"Forgiveness Overcomes the Evils of Sin"
What You Need To Know:
The third act of BACHNA AE HASEENO is surprisingly powerful. It is made more so by a haunting refrain from the song that Raj and Gayatri sang together when Raj was most happy. There is also an uplifting group number when Raj sets things right with the first woman he wronged. The movie’s best part, however, is that there is a solid Christian message within the movie’s strong theme of forgiveness. In the end, therefore, forgiveness is rewarded, and the story ends on a high positive note. The movie contains, however, some foul language and sensual elements that merit caution.
(BB, C, FR, LL, V, S, N, A, M) Strong moral worldview with a Christian, redemptive premise extolling repentance and forgiveness and including some positive references to God, with some references to Hindu and Sikh culture, but nothing really explicit theologically in the visuals or in the dialogue that takes away from the movie’s Christian, moral values and its references to God; six obscenities, one strong profanity and 12 light profanities; light, sometimes comic violence such as man punches another man, man threatens man with rifle, playing in the snow, and husband threatens man about staying away from his wife but man has no intention of disrupting the marriage; couple lives together, some kissing, some suggestive dancing; upper male nudity, girls in bikinis in a couple scenes, female cleavage at times and girls with midriffs and cleavage showing in a couple musical numbers; alcohol use; no smoking or drugs; and, man brags to buddies about romantic conquest (no sex involved), man leaves live-in girlfriend at the altar, and husband tells another man about his marital woes but matter is resolved positively in the end.
You wouldn’t think a frothy, two and a half hour musical comedy from India could possibly be entertaining and engaging, but that’s exactly what you get with the movie BACHNA AE HASEENO.
The story begins in Switzerland, with young Raj Sharma and his three teenage traveling buddies running into four teenage girls from India. Raj and Mahi fall in love, and Raj helps a stranded Mahi get back to her parents in Zurich in time for their flight back to India. Mahi catches Raj, however, bragging to his friends about Mahi falling for him. Although Mahi intended to break her arranged marriage for Raj, Raj is ashamed and never visits Mahi in her small town back in Punjab.
Cut to several years later. Raj meets a beautiful girl named Radhika, who wants to become an actress. They make the two apartments next to one another into one, but without marriage. Raj likes his reputation as a ladies man and thinks Radhika is a career girl who would never want to marry, not in a million years.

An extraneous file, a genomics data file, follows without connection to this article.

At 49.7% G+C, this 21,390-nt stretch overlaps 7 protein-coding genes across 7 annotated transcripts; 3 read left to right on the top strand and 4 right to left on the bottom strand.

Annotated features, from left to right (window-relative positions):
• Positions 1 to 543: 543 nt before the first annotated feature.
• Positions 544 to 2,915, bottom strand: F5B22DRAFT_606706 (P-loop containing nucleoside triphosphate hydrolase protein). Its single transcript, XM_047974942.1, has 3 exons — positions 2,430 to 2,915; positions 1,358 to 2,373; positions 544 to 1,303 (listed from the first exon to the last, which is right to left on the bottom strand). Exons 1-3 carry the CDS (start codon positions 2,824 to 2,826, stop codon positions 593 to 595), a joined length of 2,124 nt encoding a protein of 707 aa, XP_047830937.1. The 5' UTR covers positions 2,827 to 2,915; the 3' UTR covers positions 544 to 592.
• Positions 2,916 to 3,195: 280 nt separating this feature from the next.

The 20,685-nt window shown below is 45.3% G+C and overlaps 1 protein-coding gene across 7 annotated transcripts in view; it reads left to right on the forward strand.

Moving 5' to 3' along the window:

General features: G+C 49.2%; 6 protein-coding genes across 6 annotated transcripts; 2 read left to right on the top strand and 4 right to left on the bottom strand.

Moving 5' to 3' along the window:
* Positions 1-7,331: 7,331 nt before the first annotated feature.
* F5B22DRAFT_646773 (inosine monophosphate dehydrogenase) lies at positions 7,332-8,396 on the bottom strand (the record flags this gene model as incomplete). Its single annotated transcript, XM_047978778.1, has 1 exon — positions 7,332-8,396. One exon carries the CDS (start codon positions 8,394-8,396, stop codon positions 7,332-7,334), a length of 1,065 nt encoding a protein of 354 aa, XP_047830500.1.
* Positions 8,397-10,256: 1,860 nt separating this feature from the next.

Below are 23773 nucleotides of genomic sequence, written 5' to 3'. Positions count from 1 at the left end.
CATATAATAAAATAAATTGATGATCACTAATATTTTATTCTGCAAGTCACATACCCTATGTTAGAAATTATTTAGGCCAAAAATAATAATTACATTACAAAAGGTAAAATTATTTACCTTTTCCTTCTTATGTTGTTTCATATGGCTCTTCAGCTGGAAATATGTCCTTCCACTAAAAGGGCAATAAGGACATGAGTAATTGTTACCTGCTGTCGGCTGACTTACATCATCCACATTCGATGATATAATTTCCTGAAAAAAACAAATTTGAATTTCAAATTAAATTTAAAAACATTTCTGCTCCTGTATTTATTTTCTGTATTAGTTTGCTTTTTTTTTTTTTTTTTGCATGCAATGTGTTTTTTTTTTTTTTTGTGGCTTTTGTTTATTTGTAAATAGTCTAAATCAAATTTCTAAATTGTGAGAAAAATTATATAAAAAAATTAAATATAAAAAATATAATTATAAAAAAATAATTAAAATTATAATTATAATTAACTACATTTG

(Spoilers follow) Raj and his friend, who work for Microsoft, get a big chance to work for Microsoft in Sydney, Australia. They are anxious to try out the Australian women. Raj, however, is surprised to find out that Radhika wants to marry him right away and move there with him. Raj is too ashamed to tell Radhika the truth, which is that he doesn’t want to marry anyone. So, he leaves her all dressed up in her wedding gown at the altar.
In Sydney, Raj gets his comeuppance. He runs into a beautiful business major from India, Gayatri, working as a taxi driver and store clerk. He falls in love with her but doesn’t listen when she says that she doesn’t like marriage. He assumes she’s just like many modern career women, who say they don’t want marriage but in reality do.
Rejected by Gayatri, Raj re-examines his life. He decides that, to set things right, he must seek true forgiveness from the two women he hurt, Mahi and Radhika.
The beginning of the first act is a bit slow, but it ends comically and, eventually, tearfully, as Raj tries humorously to get out of his affair with Radhika and when he tragically leaves Radhika at the altar. The movie then shifts into dramatic, somewhat profound territory when Raj gets his comeuppance and when he decides to seek forgiveness from the two women he wronged.
This third act is surprisingly powerful. It is made more so by a haunting refrain from the song that Raj and Gayatri sang together when Raj was most happy. There is also a fun, heartwarming number in the third act when Raj sets things right with the first woman he wronged, which brings the woman and her husband closer together.
The best part of the movie, however, is that there is a solid Christian message within the third act and the movie’s strong theme of forgiveness. Thus, in the end, repentance and forgiveness are rewarded, and the movie ends on a high positive note.
Although there are references to the Sikh religious background of Mahi’s family, BACHNA contains no overt non-Christian theology in those references or in the movie’s other parts. Of course, the Sikh God is a pantheistic one, not monotheistic, and the Sikh religion ultimately rejects basic Christianity and the Bible, but the movie makes no overt references to this false theology.
Thus, the movie’s most problematic content is in some foul language in the dialogue and in the movie’s references to Raj living together with Radhika and his other activities as a ladies man. Also, some of the musical numbers contain some suggestive, romantic dancing. Furthermore, some of the women dancers and singers have cleavage and midriffs showing.
All in all, therefore, MOVIEGUIDE® advises caution.